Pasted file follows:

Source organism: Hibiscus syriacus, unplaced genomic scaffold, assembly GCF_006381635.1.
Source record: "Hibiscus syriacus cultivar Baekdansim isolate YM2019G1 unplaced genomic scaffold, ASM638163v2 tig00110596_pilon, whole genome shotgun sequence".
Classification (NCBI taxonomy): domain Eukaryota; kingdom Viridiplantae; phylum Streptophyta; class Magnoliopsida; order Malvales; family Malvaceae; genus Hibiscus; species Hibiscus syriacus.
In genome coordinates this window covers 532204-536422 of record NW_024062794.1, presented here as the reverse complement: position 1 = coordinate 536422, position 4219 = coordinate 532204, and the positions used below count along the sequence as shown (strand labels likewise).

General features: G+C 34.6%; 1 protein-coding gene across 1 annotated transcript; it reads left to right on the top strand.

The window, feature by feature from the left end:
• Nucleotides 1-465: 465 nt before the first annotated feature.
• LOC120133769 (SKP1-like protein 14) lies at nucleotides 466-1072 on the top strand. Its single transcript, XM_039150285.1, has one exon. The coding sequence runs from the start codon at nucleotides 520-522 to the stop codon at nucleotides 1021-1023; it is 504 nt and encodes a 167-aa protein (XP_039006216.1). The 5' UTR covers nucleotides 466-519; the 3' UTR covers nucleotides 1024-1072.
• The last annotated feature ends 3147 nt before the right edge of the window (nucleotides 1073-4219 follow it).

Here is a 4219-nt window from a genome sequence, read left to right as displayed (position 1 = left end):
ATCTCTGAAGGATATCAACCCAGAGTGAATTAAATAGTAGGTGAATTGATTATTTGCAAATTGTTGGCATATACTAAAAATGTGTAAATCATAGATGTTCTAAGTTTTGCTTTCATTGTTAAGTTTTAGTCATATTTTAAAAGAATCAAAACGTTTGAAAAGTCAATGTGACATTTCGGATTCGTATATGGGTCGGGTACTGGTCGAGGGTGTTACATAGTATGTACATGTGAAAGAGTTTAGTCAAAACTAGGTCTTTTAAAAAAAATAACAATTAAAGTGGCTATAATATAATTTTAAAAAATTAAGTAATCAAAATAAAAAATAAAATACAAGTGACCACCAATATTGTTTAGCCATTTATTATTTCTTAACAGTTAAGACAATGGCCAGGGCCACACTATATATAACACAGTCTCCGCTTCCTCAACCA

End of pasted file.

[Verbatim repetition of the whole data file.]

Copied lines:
Source organism: Hibiscus syriacus, unplaced genomic scaffold, assembly GCF_006381635.1.
Source record: "Hibiscus syriacus cultivar Baekdansim isolate YM2019G1 unplaced genomic scaffold, ASM638163v2 tig00110596_pilon, whole genome shotgun sequence".
Classification (NCBI taxonomy): domain Eukaryota; kingdom Viridiplantae; phylum Streptophyta; class Magnoliopsida; order Malvales; family Malvaceae; genus Hibiscus; species Hibiscus syriacus.
In genome coordinates this window covers 532204-536422 of record NW_024062794.1, presented here as the reverse complement: position 1 = coordinate 536422, position 4219 = coordinate 532204, and the positions used below count along the sequence as shown (strand labels likewise).

General features: G+C 34.6%; 1 protein-coding gene across 1 annotated transcript; it reads left to right on the top strand.

The window, feature by feature from the left end:
• Nucleotides 1-465: 465 nt before the first annotated feature.
• LOC120133769 (SKP1-like protein 14) lies at nucleotides 466-1072 on the top strand. Its single transcript, XM_039150285.1, has one exon. The coding sequence runs from the start codon at nucleotides 520-522 to the stop codon at nucleotides 1021-1023; it is 504 nt and encodes a 167-aa protein (XP_039006216.1). The 5' UTR covers nucleotides 466-519; the 3' UTR covers nucleotides 1024-1072.
• The last annotated feature ends 3147 nt before the right edge of the window (nucleotides 1073-4219 follow it).

Here is a 4219-nt window from a genome sequence, read left to right as displayed (position 1 = left end):
ATCTCTGAAGGATATCAACCCAGAGTGAATTAAATAGTAGGTGAATTGATTATTTGCAAATTGTTGGCATATACTAAAAATGTGTAAATCATAGATGTTCTAAGTTTTGCTTTCATTGTTAAGTTTTAGTCATATTTTAAAAGAATCAAAACGTTTGAAAAGTCAATGTGACATTTCGGATTCGTATATGGGTCGGGTACTGGTCGAGGGTGTTACATAGTATGTACATGTGAAAGAGTTTAGTCAAAACTAGGTCTTTTAAAAAAAATAACAATTAAAGTGGCTATAATATAATTTTAAAAAATTAAGTAATCAAAATAAAAAATAAAATACAAGTGACCACCAATATTGTTTAGCCATTTATTATTTCTTAACAGTTAAGACAATGGCCAGGGCCACACTATATATAACACAGTCTCCGCTTCCTCAACCA